Eva hosted the DNC, not just as an actress, but also as a Latina woman with immense influence and advocacy for different important causes affecting women and the Latino community, said Refinery29.
Beyond her trailblazing work and committing to better Latino representation, she is also committed to empowering and supporting the Latino community through education and entrepreneurship opportunities.
In 2013, Eva received her master’s degree in Chicano Studies from California State University, Northridge. She has also worked tirelessly to help advocate for more Latino representation and job opportunities for Latinos in the Hollywood entertainment industry. USC Annenberg reported that between 2007 and 2013, only 3 percent of films featured leads or co-leads with Latino actors. And, of the films that were analyzed, only 4.5 percent of all speaking characters were Latino in the past decade.
Through her work with the Eva Longoria Foundation, Eva has been committed to investing in Latino community leaders and entrepreneurs. She recently joined forces with the Latino Community Foundation to continue supporting Latina entrepreneurs in California during the “Coming of Age” 15th anniversary gala in May 2020.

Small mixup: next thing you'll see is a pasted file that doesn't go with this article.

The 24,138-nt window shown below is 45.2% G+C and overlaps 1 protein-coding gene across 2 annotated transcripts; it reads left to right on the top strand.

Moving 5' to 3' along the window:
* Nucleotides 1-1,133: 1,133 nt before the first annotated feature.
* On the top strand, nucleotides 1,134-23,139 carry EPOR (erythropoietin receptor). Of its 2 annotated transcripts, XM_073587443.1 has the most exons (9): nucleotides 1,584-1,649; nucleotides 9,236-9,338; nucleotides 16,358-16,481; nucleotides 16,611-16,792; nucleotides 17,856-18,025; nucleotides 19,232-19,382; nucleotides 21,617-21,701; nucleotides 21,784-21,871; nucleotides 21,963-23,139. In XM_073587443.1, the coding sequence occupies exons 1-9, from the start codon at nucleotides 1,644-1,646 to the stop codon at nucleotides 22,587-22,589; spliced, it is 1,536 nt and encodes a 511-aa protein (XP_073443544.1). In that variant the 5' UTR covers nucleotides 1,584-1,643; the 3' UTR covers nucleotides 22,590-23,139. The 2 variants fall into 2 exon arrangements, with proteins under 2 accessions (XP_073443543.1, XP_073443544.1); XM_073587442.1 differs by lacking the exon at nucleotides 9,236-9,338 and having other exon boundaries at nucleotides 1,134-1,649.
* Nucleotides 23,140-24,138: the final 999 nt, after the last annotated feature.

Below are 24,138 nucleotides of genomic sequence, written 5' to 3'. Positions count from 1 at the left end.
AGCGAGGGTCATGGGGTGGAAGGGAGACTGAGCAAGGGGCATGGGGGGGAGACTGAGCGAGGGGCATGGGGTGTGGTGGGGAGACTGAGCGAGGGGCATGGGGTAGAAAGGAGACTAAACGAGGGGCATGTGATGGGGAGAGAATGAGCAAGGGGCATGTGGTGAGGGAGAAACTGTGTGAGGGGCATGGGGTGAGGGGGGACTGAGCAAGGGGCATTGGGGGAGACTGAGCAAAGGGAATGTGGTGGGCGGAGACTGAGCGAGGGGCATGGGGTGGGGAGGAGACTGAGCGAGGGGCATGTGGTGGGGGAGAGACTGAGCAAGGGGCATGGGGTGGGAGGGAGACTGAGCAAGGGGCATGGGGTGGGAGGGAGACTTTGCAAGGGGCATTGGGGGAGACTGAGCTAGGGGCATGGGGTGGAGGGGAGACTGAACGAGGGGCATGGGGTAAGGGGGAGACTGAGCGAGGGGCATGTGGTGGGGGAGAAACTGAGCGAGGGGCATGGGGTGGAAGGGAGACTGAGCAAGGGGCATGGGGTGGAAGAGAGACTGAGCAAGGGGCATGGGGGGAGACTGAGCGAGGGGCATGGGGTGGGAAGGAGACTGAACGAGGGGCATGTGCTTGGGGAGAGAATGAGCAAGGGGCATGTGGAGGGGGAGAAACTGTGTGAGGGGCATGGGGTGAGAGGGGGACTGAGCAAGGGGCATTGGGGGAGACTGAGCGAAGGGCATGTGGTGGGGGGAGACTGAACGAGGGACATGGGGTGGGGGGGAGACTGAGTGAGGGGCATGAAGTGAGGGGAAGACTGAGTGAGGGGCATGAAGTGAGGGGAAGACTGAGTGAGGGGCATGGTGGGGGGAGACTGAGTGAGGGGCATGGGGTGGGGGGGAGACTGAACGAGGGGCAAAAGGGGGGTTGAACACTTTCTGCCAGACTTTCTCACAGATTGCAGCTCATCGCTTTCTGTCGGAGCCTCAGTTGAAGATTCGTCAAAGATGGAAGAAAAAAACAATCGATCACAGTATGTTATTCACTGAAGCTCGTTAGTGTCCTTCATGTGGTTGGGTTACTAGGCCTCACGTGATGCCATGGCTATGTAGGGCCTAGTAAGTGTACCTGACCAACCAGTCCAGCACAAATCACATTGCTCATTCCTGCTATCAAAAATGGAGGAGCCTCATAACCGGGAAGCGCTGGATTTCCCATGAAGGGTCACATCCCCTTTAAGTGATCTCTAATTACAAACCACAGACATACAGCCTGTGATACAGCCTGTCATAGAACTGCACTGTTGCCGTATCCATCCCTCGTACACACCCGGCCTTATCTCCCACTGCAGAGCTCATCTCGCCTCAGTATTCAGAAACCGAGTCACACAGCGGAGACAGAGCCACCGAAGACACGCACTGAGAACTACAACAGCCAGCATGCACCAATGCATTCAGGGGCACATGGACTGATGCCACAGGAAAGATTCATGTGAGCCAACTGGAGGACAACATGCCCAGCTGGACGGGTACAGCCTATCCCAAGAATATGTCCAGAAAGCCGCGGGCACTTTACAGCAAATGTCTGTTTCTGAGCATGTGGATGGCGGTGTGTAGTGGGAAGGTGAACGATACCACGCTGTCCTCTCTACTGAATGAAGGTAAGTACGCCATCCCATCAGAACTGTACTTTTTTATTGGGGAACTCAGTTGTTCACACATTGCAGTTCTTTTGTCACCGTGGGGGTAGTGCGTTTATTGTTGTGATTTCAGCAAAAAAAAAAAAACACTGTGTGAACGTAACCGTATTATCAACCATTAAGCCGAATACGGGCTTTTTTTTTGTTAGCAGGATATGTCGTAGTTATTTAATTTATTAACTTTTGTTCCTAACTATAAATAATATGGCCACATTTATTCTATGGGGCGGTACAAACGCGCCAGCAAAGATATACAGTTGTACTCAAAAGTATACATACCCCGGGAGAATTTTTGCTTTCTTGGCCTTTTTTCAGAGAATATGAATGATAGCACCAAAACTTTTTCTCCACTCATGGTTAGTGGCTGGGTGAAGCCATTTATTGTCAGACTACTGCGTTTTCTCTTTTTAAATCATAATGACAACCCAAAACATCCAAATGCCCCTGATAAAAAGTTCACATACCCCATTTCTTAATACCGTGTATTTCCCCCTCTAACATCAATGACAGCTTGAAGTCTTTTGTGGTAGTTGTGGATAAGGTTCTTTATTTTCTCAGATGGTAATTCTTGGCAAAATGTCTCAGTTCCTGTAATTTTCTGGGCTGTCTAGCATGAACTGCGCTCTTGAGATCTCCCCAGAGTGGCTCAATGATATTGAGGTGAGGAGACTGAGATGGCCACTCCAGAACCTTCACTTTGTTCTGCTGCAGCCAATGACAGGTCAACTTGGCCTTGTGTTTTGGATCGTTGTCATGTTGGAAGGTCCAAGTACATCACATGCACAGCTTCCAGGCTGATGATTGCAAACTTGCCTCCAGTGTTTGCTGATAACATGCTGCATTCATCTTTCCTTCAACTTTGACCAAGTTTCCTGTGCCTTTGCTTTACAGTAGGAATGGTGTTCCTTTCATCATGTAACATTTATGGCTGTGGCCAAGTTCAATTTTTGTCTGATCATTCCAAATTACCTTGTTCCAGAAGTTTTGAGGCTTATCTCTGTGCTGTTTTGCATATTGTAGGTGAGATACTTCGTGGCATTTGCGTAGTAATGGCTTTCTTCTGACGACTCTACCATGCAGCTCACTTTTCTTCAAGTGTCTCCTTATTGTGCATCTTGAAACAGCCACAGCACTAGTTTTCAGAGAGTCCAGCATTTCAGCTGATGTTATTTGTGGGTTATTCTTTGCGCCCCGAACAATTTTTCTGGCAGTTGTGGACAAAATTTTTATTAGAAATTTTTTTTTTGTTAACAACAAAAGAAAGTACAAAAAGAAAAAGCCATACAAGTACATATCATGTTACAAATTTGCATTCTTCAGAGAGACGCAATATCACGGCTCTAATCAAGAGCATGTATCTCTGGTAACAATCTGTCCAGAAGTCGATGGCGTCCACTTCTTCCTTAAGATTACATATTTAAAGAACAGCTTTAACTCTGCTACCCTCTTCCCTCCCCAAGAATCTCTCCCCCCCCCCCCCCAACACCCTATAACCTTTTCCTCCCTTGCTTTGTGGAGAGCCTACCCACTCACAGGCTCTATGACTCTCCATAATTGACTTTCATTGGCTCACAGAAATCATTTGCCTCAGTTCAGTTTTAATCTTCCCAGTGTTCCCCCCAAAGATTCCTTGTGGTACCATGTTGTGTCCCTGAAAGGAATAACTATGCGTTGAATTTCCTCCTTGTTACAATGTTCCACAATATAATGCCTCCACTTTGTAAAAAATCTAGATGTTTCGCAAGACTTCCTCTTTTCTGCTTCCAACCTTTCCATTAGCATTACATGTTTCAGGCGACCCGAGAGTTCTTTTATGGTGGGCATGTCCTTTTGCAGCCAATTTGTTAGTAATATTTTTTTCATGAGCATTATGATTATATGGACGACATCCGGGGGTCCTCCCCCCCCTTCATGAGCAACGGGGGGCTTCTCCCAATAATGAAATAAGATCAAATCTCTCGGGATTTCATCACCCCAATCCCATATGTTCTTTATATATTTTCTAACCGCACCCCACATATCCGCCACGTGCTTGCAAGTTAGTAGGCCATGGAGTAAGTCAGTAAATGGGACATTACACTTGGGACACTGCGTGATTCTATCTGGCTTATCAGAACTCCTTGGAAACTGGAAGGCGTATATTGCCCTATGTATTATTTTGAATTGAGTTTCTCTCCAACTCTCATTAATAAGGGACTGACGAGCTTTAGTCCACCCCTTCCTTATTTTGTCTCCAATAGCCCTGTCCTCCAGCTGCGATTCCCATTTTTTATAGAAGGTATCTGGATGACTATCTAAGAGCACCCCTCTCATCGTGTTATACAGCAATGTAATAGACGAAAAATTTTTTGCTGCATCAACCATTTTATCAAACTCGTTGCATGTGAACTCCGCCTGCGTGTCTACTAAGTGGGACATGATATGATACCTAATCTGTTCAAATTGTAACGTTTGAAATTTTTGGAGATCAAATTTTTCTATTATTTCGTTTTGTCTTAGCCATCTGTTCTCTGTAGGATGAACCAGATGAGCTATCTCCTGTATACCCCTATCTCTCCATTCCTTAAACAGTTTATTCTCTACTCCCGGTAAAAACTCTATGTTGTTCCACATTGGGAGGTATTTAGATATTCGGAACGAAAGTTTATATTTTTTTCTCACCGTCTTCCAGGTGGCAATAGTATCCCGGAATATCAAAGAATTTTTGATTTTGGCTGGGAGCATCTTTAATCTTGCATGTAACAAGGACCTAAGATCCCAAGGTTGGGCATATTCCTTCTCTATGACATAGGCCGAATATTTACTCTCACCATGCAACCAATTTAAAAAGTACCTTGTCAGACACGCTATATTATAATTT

During the gala, Eva announced a new initiative aimed at investing and supporting Latina entrepreneurs in California. Proceeds from the gala supported Latino organizations that provide vital services to low-income families that are impacted by wage loss as well as California farmworkers and their families.
Eva has long been an outspoken advocate for Latino representation and has empowered Latina youth through various mentorship and STEM programs at the Eva Longoria Foundation.
The foundation’s programs help narrow the opportunity gap that many Latinas face through culturally relevant programs, such as STEM education, mentorship, parent engagement, and entrepreneurship.
The Eva Longoria Foundation says Latinas are a rapidly growing demographic with immense potential, but they “disproportionately lack educational opportunities and face economic challenges.”
The goal of the foundation is to close the education gap and help Latinas build better futures through education and entrepreneurship.